The Millennium Act of 1999 precipitated change in the delivery of VA-covered long term care (LTC);specifically, to shift the locus of LTC from institutions to the community. Since that time, VA GEC has implemented innovative models of home-based care by providing home-based services that either delay or avoid institutionalization altogether (Edes, 2010). However, little i known about the status or consequences of the shift in emphasis of VA nursing homes from primarily long stay institutions to short (post-acute) stay Community Living Centers (CLCs) in which Veterans receive restorative and rehabilitative care in a home environment that discourages dependency and enables prompt return to the community when treatment goals are met. The overall goal of this project is to evaluate the impact of recent (2006) GEC initiative to reduce length of CLC stays, particularly for sort stay (post-acute) veterans, including Cultural Transformation of CLCs and mandates to enhance discharge planning, on changes in CLC length of stay (LOS) and rates of successful community discharge, i.e., without readmission to CLCs or non-VA nursing homes, and VA and non-VA costs. Informed by the HATCh (Holistic Approach to Transformational Change) model illustrating the interrelated individual, organizational and community components of Veteran- centered care, the project will use quantitative and qualitative methods to accomplish the following aims:
Aim 1 : a) Describe CLC LOS and rates of successful discharge to the community as they change over time (2004-2013) and vary by facilities, and examine the inter-relationship between LOS and successful discharge (discharge without readmission). b) In bivariate analyses, examine the relationship of CLC characteristics and the investment in VA and non-VA HCBS in the CLC market on the changes in CLC LOS and rates of successful discharge.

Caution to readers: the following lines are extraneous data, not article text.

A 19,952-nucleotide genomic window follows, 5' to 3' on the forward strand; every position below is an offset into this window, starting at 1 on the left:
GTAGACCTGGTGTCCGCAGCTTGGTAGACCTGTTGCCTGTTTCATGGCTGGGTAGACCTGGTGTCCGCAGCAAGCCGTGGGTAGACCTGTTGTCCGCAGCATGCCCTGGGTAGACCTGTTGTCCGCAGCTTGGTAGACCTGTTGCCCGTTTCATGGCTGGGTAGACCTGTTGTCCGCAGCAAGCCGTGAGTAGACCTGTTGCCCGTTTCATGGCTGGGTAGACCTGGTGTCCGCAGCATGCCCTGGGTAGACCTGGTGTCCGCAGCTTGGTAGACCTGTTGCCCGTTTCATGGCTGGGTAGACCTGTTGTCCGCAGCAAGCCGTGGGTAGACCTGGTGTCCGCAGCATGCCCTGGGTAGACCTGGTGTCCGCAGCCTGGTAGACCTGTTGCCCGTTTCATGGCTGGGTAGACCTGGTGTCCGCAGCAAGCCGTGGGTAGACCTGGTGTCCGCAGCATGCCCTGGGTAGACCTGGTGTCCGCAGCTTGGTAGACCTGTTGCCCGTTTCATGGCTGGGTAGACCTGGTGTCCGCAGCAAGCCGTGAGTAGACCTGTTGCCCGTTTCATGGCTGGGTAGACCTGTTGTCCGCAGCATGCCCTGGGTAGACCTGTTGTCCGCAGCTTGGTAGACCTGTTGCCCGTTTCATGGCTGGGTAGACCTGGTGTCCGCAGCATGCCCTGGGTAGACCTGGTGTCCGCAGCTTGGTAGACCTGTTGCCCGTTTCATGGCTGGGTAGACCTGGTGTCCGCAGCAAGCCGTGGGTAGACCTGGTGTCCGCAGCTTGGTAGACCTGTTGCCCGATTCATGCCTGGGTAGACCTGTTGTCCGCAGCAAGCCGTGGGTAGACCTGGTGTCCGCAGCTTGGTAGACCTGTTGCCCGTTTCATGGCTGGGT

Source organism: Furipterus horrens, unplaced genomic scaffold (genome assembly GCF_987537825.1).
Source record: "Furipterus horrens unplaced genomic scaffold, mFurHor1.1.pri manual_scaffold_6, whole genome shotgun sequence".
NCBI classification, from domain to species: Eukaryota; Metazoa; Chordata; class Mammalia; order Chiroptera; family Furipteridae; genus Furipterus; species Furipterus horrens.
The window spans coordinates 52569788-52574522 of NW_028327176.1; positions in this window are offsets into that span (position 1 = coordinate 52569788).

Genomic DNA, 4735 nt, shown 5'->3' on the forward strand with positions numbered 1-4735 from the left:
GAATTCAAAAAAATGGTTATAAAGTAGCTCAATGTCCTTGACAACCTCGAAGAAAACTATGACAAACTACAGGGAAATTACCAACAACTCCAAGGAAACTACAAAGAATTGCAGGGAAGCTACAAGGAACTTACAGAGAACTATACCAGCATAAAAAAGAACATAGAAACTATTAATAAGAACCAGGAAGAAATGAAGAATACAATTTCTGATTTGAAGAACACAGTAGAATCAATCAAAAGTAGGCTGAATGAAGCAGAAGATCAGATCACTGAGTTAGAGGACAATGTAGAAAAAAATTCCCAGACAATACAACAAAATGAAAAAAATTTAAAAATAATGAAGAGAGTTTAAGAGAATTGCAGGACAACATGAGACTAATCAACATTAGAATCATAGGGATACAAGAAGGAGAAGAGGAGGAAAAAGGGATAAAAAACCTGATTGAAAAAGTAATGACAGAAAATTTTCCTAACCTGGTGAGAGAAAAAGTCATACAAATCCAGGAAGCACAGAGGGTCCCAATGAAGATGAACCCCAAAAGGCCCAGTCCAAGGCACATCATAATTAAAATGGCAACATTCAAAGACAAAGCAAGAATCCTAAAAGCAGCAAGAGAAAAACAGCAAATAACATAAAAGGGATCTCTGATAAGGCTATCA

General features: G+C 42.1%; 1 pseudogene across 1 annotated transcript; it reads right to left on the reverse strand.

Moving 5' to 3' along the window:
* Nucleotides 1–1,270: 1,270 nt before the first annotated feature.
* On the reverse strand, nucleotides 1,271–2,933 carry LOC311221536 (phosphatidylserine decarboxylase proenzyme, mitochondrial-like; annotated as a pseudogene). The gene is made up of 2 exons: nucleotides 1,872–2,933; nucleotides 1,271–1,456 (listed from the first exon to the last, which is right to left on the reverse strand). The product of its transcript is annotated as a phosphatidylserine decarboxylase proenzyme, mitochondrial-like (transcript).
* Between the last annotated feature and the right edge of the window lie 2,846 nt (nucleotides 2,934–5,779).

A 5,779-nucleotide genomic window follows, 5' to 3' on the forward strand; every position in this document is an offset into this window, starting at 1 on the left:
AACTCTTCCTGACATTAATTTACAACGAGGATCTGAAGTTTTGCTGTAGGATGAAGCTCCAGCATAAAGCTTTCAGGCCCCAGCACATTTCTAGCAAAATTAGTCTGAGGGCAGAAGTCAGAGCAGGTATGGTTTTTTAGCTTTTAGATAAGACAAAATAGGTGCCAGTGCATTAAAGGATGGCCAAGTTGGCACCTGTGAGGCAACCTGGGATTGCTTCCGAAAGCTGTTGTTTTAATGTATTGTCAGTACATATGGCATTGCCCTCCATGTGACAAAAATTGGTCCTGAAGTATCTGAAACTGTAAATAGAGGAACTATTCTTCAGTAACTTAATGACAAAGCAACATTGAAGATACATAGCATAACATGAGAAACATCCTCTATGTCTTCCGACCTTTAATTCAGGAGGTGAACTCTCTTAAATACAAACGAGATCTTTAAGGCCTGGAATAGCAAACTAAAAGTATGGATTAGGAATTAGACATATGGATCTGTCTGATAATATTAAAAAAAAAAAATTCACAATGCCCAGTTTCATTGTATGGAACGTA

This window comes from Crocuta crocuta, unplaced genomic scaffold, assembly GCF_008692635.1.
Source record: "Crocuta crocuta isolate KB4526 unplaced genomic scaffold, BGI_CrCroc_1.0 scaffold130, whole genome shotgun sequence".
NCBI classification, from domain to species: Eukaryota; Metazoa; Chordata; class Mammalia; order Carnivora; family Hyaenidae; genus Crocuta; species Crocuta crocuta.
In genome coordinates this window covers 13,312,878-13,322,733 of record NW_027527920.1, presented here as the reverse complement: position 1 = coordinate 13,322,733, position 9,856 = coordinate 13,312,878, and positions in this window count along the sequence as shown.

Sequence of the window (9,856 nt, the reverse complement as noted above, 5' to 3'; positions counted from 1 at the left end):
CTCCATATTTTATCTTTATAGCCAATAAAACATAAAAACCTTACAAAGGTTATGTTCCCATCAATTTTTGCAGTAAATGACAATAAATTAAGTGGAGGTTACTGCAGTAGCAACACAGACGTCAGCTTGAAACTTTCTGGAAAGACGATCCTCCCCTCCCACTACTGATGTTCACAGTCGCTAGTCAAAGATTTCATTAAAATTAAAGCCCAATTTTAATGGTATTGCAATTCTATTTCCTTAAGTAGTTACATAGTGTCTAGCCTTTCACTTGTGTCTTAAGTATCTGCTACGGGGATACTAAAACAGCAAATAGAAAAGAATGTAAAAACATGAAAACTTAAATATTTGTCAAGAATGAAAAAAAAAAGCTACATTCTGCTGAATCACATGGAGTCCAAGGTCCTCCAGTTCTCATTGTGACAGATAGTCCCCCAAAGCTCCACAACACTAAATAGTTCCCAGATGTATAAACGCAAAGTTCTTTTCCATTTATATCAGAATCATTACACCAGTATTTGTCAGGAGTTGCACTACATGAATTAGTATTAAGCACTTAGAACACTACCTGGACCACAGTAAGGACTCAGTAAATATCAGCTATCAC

Aim 2 : Conduct an analysis of the impact of CLC characteristics and HCBS availability in the CLC market on the joint distribution of LOS and successful discharges, controlling for case-mix.
Aim 3 : Evaluate the impact of growth in VA and non-VA HCBS, and increase in therapy staff and staff skill mix, on length of CLC post-acute stays, and on rates of successful discharge of Veterans to the community for the years 2004-2013.
Aim 4 : Conduct a budget impact analysis of accelerating discharge from post acute care based on the findings from the previous aims.
Aim 5 : Conduct site visits to 8 CLCs with site selection informed by our quantitative analysis that will identify CLCs with varying lengths of stay and rates of successful discharge in order to explore other unmeasured factors likely to be related to CLC variation in these factors and that are best captured through qualitative data collection, e.g., institutional and staff attitudes and values, and protocols for admission, discharge planning, and transition assistance provided to Veterans at discharge. Results of this study will be used by GEC leadership to refine current policies regarding the mission and operations of CLCs nationally to ensure that they align with GEC goals. Further, dissemination of "best practice" administrative protocols regarding admission, discharge and transitions to the community will advance the transformation of VA CLCs'culture and mission closer to the ideal of using the CLC as a bridge to a less restrictive care setting that allows for Veterans'maximum autonomy, functioning and quality of life.
Shortening length of post acute stays in CLCs is a top priority for VA GEC, both to accommodate the increasing number of Veterans who require post acute care and to meet Veterans'preferences to remain in the community. However, the benefits of decreasing LOS may be offset if availability of home and community- based services (HCBS) is inadequate or if CLCs do not implement system change to facilitate access to HCBS consistent with the goal of accelerating discharge back to community settings. Possible consequences could include increased rates of CLC readmission, hospitalization, and/or emergency department use that may be more costly than the additional time spent in CLCs. Thus, it is important to understand whether there are tradeoffs in reducing LOS for post acute care. GEC leadership will use the results of this study to help refine policies regarding the mission and operations of CLCs to align with GEC goals, particularly in crafting incentives to promote the adoption of effective practices and structures.